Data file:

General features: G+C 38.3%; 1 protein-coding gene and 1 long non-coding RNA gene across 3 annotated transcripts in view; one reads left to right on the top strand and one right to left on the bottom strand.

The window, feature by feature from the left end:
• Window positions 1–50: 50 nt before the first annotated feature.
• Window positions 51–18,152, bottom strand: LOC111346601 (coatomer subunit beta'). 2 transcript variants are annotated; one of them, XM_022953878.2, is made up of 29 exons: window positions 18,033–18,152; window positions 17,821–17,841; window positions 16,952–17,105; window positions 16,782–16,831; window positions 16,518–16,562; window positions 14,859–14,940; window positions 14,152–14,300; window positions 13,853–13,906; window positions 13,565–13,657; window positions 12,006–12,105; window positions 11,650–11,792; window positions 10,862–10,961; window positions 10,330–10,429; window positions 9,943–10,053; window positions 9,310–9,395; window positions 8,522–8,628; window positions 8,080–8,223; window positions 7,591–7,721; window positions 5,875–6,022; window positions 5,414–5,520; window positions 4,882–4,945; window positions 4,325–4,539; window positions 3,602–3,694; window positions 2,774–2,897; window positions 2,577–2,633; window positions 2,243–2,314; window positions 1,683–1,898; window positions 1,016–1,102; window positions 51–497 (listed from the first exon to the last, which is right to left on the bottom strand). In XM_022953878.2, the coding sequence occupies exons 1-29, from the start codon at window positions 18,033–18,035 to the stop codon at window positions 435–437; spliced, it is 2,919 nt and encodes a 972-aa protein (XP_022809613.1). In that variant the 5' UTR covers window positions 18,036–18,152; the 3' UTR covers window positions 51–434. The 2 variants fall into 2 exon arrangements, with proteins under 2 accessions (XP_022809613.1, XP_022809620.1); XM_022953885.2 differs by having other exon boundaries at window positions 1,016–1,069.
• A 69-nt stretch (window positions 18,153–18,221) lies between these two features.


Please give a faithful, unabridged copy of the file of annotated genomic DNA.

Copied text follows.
General features: G+C 38.3%; 1 protein-coding gene and 1 long non-coding RNA gene across 3 annotated transcripts in view; one reads left to right on the top strand and one right to left on the bottom strand.

The window, feature by feature from the left end:
• Window positions 1–50: 50 nt before the first annotated feature.
• Window positions 51–18,152, bottom strand: LOC111346601 (coatomer subunit beta'). 2 transcript variants are annotated; one of them, XM_022953878.2, is made up of 29 exons: window positions 18,033–18,152; window positions 17,821–17,841; window positions 16,952–17,105; window positions 16,782–16,831; window positions 16,518–16,562; window positions 14,859–14,940; window positions 14,152–14,300; window positions 13,853–13,906; window positions 13,565–13,657; window positions 12,006–12,105; window positions 11,650–11,792; window positions 10,862–10,961; window positions 10,330–10,429; window positions 9,943–10,053; window positions 9,310–9,395; window positions 8,522–8,628; window positions 8,080–8,223; window positions 7,591–7,721; window positions 5,875–6,022; window positions 5,414–5,520; window positions 4,882–4,945; window positions 4,325–4,539; window positions 3,602–3,694; window positions 2,774–2,897; window positions 2,577–2,633; window positions 2,243–2,314; window positions 1,683–1,898; window positions 1,016–1,102; window positions 51–497 (listed from the first exon to the last, which is right to left on the bottom strand). In XM_022953878.2, the coding sequence occupies exons 1-29, from the start codon at window positions 18,033–18,035 to the stop codon at window positions 435–437; spliced, it is 2,919 nt and encodes a 972-aa protein (XP_022809613.1). In that variant the 5' UTR covers window positions 18,036–18,152; the 3' UTR covers window positions 51–434. The 2 variants fall into 2 exon arrangements, with proteins under 2 accessions (XP_022809613.1, XP_022809620.1); XM_022953885.2 differs by having other exon boundaries at window positions 1,016–1,069.
• A 69-nt stretch (window positions 18,153–18,221) lies between these two features.